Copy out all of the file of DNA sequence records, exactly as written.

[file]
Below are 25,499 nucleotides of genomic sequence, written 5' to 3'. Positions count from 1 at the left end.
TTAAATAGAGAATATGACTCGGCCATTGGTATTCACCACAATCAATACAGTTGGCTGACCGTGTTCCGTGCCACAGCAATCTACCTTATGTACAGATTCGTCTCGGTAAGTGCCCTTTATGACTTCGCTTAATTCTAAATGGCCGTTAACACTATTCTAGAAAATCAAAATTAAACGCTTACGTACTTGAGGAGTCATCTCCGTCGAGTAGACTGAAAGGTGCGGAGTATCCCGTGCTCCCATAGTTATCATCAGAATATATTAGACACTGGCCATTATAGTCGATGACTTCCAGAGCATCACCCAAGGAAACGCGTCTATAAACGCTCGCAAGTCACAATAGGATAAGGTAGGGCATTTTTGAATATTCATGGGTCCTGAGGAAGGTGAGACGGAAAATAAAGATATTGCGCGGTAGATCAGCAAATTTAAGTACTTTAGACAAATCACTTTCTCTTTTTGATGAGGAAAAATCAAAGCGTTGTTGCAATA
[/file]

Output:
Below are 25,499 nucleotides of genomic sequence, written 5' to 3'. Positions count from 1 at the left end.
TTAAATAGAGAATATGACTCGGCCATTGGTATTCACCACAATCAATACAGTTGGCTGACCGTGTTCCGTGCCACAGCAATCTACCTTATGTACAGATTCGTCTCGGTAAGTGCCCTTTATGACTTCGCTTAATTCTAAATGGCCGTTAACACTATTCTAGAAAATCAAAATTAAACGCTTACGTACTTGAGGAGTCATCTCCGTCGAGTAGACTGAAAGGTGCGGAGTATCCCGTGCTCCCATAGTTATCATCAGAATATATTAGACACTGGCCATTATAGTCGATGACTTCCAGAGCATCACCCAAGGAAACGCGTCTATAAACGCTCGCAAGTCACAATAGGATAAGGTAGGGCATTTTTGAATATTCATGGGTCCTGAGGAAGGTGAGACGGAAAATAAAGATATTGCGCGGTAGATCAGCAAATTTAAGTACTTTAGACAAATCACTTTCTCTTTTTGATGAGGAAAAATCAAAGCGTTGTTGCAATA